A show of support for climate change lawsuit

A group marches down Water Street Monday afternoon in support of the young people who sued the U.S. government over its role in climate change. The U.S. Supreme Court is expected to rule soon whether the lawsuit — Juliana v. U.S. — will go forward. (Photo by Todd Guild/Register-Pajaronian)

Santa Cruz demonstration one of dozens throughout U.S.

SANTA CRUZ — A large group of young people took picket signs in hand Monday afternoon and went on a short march near the Santa Cruz County Courthouse, a show of support for a federal lawsuit that could have a resounding effect on how the U.S. government deals with climate change.

This story began in 2015, when a contingent of 21 young people aged 11-19 known as Our Children’s Trust filed a lawsuit against the U.S. government, alleging that the government has long known about the potential catastrophic effects of climate change.

The case — Juliana et al v. the United States of America — further states that the government has ignored the science behind climate change. The result, the lawsuit alleges, will harm the environment, affect future generations and infringe “on plaintiffs’ fundamental constitutional rights to life, liberty, and property.”

The defendants in the case, which includes the fossil fuel industry, have filed five pretrial motions to dismiss the case, all of which have been dismissed.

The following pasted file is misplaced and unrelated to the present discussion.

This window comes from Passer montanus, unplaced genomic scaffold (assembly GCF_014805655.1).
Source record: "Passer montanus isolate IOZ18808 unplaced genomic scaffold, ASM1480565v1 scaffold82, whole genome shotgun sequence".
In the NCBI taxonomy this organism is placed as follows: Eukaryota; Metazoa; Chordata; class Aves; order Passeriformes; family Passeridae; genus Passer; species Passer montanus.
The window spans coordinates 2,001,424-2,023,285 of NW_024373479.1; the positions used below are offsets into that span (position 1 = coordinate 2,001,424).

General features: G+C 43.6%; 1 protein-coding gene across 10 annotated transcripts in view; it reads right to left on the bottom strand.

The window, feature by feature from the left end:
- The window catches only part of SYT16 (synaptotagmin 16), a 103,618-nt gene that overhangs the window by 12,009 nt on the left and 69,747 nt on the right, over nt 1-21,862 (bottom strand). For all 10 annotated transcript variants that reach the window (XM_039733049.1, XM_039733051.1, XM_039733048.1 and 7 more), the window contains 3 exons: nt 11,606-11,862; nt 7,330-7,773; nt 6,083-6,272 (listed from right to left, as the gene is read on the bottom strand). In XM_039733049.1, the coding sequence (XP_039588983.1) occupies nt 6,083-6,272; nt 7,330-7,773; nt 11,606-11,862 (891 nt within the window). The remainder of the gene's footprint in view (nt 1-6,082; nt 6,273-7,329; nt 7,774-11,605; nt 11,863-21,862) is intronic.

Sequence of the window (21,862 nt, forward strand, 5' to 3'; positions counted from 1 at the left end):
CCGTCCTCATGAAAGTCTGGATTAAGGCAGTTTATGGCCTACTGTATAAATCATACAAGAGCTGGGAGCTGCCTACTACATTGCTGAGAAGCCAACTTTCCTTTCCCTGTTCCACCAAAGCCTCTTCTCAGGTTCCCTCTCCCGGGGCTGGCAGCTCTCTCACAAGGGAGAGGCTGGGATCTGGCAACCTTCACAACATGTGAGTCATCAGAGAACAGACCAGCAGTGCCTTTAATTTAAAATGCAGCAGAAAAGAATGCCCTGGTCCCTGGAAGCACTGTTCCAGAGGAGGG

The trial was slated to begin Monday, but about two weeks ago, the U.S. Supreme Court agreed to put a hold on the case as it considers the latest motion to dismiss.

Similar demonstrations occurred in every state in the U.S., said organizer Tanya Ridino.

“We want the kids who are suing the federal government to know that we hear them and support them,” she said. “They are committing their lives to this.

“We are waiting for the Supreme Court to make the ruling, and we are praying that they will make the right decision.”

Student organizer Camille Gamboa, 15, said she fears for her future and that of her peers if the world leaders do not reverse the causes of climate change.

“We’re not being left with a sustainable climate,” she said. “What’s going to happen to future generations?”

Cassie Mendivil, 11, said she fears how the changing climate will affect the world’s wildlife.

“I’m here because I care about the animals,” she said. “There won’t be many animals left if this continues.”

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To see the lawsuit, visit bit.ly/2fCYMu7.


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